We don't usually have room for dessert, especially after having an appetizer, but I felt like having some coffee, so I ordered coffee and baghlava, a pastry made with walnuts and almond paste. She gave me the option of American or Turkish coffee, so I went with the Turkish. It was a tiny cup of strong coffee, basically espresso. It was exactly like the coffee in France and brought back some memories of the days of world travel on the company nickel. While I like to try new things, after a few weeks of knocking around on little sleep and strange cuisine, it's nice to get a decent sized cup of coffee that's not quite so bitter, so I would eventually locate a Starbucks and order an Americano, which is about as close to American brewed coffee as you can get over there.

Alborz has been there 7 years but the guys at the table next to us had never heard of it, so it might be one of those well-kept secrets. In which case, you should sneak on over and try it out and get the world-traveller vibe going for yourself. And tell the dancers I said hi.

Sunday, August 12, 2007

The Treehouse - Podcast

Explore the pastabilities


SpyMan and The Wunderfool go highbrow, sampling the snails at a ritzy Italian joint.

Sunday, August 05, 2007

Chon Som

Thai me at the crossroads when I die


It's been way too long since I had a fix of Thai, something I've been wanting to address, especially since I read this article about how capsaicin puts the smackdown on cancer. Research shows it actually binds to proteins in cancer cell mitochondria, triggering cellular death without harming healthy cells. And of course, as discussed in a previous Thai review, a capsaicin buzz is a nice healthy way to experience better living through chemistry.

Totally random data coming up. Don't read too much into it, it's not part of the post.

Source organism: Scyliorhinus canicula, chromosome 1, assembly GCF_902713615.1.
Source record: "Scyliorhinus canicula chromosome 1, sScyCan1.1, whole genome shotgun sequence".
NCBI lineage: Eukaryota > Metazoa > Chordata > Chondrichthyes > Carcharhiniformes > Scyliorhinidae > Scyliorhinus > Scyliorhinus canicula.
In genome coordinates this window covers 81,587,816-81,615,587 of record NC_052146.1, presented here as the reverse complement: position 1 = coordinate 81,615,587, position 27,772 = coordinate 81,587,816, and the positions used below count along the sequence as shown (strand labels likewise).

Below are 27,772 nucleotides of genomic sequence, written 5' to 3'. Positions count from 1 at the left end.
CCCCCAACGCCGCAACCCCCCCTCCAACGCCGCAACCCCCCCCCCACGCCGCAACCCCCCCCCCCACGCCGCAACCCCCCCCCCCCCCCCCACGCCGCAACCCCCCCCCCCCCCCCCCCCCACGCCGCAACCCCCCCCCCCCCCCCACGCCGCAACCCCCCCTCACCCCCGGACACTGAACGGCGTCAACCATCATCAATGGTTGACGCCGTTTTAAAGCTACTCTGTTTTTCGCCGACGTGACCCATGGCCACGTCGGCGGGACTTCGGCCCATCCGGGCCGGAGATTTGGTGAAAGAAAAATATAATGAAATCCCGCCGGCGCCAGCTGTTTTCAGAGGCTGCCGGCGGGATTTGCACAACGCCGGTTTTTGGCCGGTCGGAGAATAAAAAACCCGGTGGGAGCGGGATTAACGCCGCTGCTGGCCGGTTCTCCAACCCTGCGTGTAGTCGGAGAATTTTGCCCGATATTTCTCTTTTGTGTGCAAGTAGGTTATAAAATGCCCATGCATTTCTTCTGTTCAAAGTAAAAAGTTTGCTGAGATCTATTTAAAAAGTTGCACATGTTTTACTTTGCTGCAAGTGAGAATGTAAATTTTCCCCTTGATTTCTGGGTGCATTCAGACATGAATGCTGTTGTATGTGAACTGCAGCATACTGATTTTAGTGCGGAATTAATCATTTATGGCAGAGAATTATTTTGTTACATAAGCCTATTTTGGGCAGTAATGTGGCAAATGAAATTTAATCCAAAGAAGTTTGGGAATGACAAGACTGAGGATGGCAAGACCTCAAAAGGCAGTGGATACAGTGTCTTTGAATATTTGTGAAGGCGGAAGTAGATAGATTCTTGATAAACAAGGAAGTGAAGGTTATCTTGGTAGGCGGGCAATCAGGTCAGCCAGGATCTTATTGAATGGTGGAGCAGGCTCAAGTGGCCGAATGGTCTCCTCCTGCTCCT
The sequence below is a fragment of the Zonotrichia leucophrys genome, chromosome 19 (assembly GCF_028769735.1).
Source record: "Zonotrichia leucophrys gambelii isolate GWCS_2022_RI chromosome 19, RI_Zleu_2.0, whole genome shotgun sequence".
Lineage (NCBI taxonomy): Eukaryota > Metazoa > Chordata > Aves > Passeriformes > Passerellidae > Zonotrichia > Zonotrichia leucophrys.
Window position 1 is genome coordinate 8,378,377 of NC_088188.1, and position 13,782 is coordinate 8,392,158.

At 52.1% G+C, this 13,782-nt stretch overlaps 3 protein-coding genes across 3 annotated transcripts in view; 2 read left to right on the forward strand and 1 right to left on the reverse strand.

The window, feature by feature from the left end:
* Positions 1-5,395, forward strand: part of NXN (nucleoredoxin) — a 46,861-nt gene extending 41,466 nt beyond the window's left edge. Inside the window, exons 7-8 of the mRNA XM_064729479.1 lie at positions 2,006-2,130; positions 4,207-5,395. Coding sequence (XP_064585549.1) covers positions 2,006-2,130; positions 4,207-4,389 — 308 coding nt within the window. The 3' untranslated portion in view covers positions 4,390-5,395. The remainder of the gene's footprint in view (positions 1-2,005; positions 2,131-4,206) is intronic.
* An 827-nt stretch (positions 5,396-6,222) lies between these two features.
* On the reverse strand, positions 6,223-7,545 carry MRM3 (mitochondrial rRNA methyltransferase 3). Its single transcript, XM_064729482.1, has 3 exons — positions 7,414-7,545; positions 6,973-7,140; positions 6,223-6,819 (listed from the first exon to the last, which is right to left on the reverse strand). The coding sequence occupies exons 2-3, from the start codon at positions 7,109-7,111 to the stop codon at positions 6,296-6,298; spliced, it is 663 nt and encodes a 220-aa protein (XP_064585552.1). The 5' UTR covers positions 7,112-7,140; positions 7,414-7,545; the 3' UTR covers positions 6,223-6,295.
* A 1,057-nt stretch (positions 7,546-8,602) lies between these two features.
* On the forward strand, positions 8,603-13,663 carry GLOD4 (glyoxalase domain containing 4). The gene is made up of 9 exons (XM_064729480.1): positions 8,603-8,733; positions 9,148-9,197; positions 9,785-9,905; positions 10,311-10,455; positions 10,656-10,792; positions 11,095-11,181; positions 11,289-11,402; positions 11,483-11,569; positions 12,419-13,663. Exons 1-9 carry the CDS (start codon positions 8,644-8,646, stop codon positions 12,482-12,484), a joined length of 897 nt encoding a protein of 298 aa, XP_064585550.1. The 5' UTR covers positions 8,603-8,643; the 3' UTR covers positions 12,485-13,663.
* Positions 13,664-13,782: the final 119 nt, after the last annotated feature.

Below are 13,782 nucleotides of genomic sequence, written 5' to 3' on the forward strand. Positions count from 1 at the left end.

So, having this whole subconscious Thai obsession as a simmering undercurrent in my little pea brain, when I hit the snooze button for the third time and heard a spot for Chon Som on the morning drive-in show, I woke up long enough to note the name. Then I dozed off as they listed all the backed up traffic I didn't have to drive through on my way downstairs to my desk. Yes, I am rubbing it in, cause life is suh-weeet.

Once at the desk and ready to grease the wheels of commerce, I discovered that Chon Som is way up north, past Parmer, so it was moved from the weekend plans and to the top of the rush hour date night queue. (Yep, I have a backlog. I wonder if I could get folks to offer me incentives to move them up the list. Hmmm.) They just opened last August and I can't believe it took me this long to find out about them. Especially when I found the following:

  1. They have sushi in addition to Thai cuisine
  2. The happy hour includes $1 nigiri sushi
  3. The happy hour includes $1 off the maki sushi rolls
  4. They have a coupon on the website that gets you a free appetizer if you get $15 of other stuff

Finally, the day I have to actually care about traffic arrived. The Woman picked me up and we took the almost deserted north lane on Mopac to Chon Som. We beat the crowd, as usual. The place looks nice, even though it has a concrete floor. There's a sushi bar just as you come in, and then table and booth seating to the sides. The tables have an interesting design on them, as you can see in the photos on their website. The walls are decorated with canvases from some local artist who paints musical instruments in unusual colors. (I didn't inspect the cards to find out who the artist is.)